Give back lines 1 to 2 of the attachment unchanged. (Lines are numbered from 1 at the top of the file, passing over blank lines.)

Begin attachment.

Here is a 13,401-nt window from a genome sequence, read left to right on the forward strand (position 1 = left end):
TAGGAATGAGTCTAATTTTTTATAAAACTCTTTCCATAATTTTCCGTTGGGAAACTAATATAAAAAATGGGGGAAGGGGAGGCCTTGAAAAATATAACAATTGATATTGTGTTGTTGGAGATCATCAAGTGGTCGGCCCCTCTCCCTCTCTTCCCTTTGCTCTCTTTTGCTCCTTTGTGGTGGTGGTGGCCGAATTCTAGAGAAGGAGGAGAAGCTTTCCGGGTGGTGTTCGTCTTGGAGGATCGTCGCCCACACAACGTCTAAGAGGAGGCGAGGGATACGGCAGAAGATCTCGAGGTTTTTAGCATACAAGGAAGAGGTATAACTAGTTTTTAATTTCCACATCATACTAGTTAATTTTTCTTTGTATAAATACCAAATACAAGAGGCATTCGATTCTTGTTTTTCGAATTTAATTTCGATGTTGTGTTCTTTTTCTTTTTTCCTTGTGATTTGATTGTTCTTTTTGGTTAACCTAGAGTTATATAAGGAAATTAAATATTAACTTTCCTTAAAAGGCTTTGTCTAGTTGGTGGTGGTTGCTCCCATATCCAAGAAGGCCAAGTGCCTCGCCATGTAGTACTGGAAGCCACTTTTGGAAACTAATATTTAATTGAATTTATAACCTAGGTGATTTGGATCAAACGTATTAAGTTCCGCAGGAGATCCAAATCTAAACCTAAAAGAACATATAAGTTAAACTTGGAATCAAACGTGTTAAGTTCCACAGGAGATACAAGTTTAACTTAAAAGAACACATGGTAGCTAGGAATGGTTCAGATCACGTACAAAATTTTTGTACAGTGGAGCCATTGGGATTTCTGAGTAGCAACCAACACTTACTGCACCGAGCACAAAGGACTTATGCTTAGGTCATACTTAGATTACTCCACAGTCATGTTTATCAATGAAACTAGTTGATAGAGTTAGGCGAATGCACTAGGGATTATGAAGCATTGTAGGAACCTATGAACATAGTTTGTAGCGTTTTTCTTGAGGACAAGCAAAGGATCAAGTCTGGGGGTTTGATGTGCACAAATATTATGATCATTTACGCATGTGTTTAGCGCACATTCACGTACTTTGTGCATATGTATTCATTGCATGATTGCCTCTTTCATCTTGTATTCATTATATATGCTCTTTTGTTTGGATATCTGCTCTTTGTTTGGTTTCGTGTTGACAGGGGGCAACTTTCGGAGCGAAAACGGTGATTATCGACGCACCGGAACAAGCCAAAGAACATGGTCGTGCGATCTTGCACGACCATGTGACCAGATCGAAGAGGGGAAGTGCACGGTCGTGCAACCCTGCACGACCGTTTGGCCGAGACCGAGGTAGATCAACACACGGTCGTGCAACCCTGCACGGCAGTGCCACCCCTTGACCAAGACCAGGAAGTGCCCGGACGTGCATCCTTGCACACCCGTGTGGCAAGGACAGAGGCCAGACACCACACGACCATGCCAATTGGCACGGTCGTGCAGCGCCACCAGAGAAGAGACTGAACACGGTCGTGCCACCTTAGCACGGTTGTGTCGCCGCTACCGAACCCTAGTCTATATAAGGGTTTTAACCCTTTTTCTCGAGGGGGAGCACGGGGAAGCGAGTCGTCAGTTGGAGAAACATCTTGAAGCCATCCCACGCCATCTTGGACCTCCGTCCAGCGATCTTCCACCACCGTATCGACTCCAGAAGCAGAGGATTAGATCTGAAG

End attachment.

Here is a 13,401-nt window from a genome sequence, read left to right on the forward strand (position 1 = left end):
TAGGAATGAGTCTAATTTTTTATAAAACTCTTTCCATAATTTTCCGTTGGGAAACTAATATAAAAAATGGGGGAAGGGGAGGCCTTGAAAAATATAACAATTGATATTGTGTTGTTGGAGATCATCAAGTGGTCGGCCCCTCTCCCTCTCTTCCCTTTGCTCTCTTTTGCTCCTTTGTGGTGGTGGTGGCCGAATTCTAGAGAAGGAGGAGAAGCTTTCCGGGTGGTGTTCGTCTTGGAGGATCGTCGCCCACACAACGTCTAAGAGGAGGCGAGGGATACGGCAGAAGATCTCGAGGTTTTTAGCATACAAGGAAGAGGTATAACTAGTTTTTAATTTCCACATCATACTAGTTAATTTTTCTTTGTATAAATACCAAATACAAGAGGCATTCGATTCTTGTTTTTCGAATTTAATTTCGATGTTGTGTTCTTTTTCTTTTTTCCTTGTGATTTGATTGTTCTTTTTGGTTAACCTAGAGTTATATAAGGAAATTAAATATTAACTTTCCTTAAAAGGCTTTGTCTAGTTGGTGGTGGTTGCTCCCATATCCAAGAAGGCCAAGTGCCTCGCCATGTAGTACTGGAAGCCACTTTTGGAAACTAATATTTAATTGAATTTATAACCTAGGTGATTTGGATCAAACGTATTAAGTTCCGCAGGAGATCCAAATCTAAACCTAAAAGAACATATAAGTTAAACTTGGAATCAAACGTGTTAAGTTCCACAGGAGATACAAGTTTAACTTAAAAGAACACATGGTAGCTAGGAATGGTTCAGATCACGTACAAAATTTTTGTACAGTGGAGCCATTGGGATTTCTGAGTAGCAACCAACACTTACTGCACCGAGCACAAAGGACTTATGCTTAGGTCATACTTAGATTACTCCACAGTCATGTTTATCAATGAAACTAGTTGATAGAGTTAGGCGAATGCACTAGGGATTATGAAGCATTGTAGGAACCTATGAACATAGTTTGTAGCGTTTTTCTTGAGGACAAGCAAAGGATCAAGTCTGGGGGTTTGATGTGCACAAATATTATGATCATTTACGCATGTGTTTAGCGCACATTCACGTACTTTGTGCATATGTATTCATTGCATGATTGCCTCTTTCATCTTGTATTCATTATATATGCTCTTTTGTTTGGATATCTGCTCTTTGTTTGGTTTCGTGTTGACAGGGGGCAACTTTCGGAGCGAAAACGGTGATTATCGACGCACCGGAACAAGCCAAAGAACATGGTCGTGCGATCTTGCACGACCATGTGACCAGATCGAAGAGGGGAAGTGCACGGTCGTGCAACCCTGCACGACCGTTTGGCCGAGACCGAGGTAGATCAACACACGGTCGTGCAACCCTGCACGGCAGTGCCACCCCTTGACCAAGACCAGGAAGTGCCCGGACGTGCATCCTTGCACACCCGTGTGGCAAGGACAGAGGCCAGACACCACACGACCATGCCAATTGGCACGGTCGTGCAGCGCCACCAGAGAAGAGACTGAACACGGTCGTGCCACCTTAGCACGGTTGTGTCGCCGCTACCGAACCCTAGTCTATATAAGGGTTTTAACCCTTTTTCTCGAGGGGGAGCACGGGGAAGCGAGTCGTCAGTTGGAGAAACATCTTGAAGCCATCCCACGCCATCTTGGACCTCCGTCCAGCGATCTTCCACCACCGTATCGACTCCAGAAGCAGAGGATTAGATCTGAAG